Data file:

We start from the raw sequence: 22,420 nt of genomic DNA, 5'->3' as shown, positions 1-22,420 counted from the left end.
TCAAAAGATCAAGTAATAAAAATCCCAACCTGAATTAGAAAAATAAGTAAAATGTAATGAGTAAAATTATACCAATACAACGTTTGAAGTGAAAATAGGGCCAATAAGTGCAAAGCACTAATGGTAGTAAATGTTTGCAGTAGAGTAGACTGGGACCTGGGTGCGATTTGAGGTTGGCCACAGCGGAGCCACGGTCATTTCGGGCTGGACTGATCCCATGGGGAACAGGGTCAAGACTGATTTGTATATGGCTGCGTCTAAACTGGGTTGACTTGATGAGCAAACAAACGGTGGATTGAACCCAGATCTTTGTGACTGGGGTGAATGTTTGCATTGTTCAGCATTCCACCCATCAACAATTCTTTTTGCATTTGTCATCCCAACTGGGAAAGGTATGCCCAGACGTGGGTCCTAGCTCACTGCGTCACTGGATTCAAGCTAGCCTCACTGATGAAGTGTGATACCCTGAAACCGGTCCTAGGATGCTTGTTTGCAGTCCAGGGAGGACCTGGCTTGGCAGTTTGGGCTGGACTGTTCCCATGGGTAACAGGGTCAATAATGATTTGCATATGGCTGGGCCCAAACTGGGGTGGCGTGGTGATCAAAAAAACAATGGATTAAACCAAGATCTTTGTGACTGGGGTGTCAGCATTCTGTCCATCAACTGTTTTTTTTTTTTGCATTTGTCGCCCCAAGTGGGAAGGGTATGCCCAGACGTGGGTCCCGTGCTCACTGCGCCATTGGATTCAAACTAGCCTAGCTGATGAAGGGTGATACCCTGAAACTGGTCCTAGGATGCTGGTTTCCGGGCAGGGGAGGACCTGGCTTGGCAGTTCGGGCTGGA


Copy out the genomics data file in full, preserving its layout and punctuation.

We start from the raw sequence: 22,420 nt of genomic DNA, 5'->3' as shown, positions 1-22,420 counted from the left end.
TCAAAAGATCAAGTAATAAAAATCCCAACCTGAATTAGAAAAATAAGTAAAATGTAATGAGTAAAATTATACCAATACAACGTTTGAAGTGAAAATAGGGCCAATAAGTGCAAAGCACTAATGGTAGTAAATGTTTGCAGTAGAGTAGACTGGGACCTGGGTGCGATTTGAGGTTGGCCACAGCGGAGCCACGGTCATTTCGGGCTGGACTGATCCCATGGGGAACAGGGTCAAGACTGATTTGTATATGGCTGCGTCTAAACTGGGTTGACTTGATGAGCAAACAAACGGTGGATTGAACCCAGATCTTTGTGACTGGGGTGAATGTTTGCATTGTTCAGCATTCCACCCATCAACAATTCTTTTTGCATTTGTCATCCCAACTGGGAAAGGTATGCCCAGACGTGGGTCCTAGCTCACTGCGTCACTGGATTCAAGCTAGCCTCACTGATGAAGTGTGATACCCTGAAACCGGTCCTAGGATGCTTGTTTGCAGTCCAGGGAGGACCTGGCTTGGCAGTTTGGGCTGGACTGTTCCCATGGGTAACAGGGTCAATAATGATTTGCATATGGCTGGGCCCAAACTGGGGTGGCGTGGTGATCAAAAAAACAATGGATTAAACCAAGATCTTTGTGACTGGGGTGTCAGCATTCTGTCCATCAACTGTTTTTTTTTTTTGCATTTGTCGCCCCAAGTGGGAAGGGTATGCCCAGACGTGGGTCCCGTGCTCACTGCGCCATTGGATTCAAACTAGCCTAGCTGATGAAGGGTGATACCCTGAAACTGGTCCTAGGATGCTGGTTTCCGGGCAGGGGAGGACCTGGCTTGGCAGTTCGGGCTGGA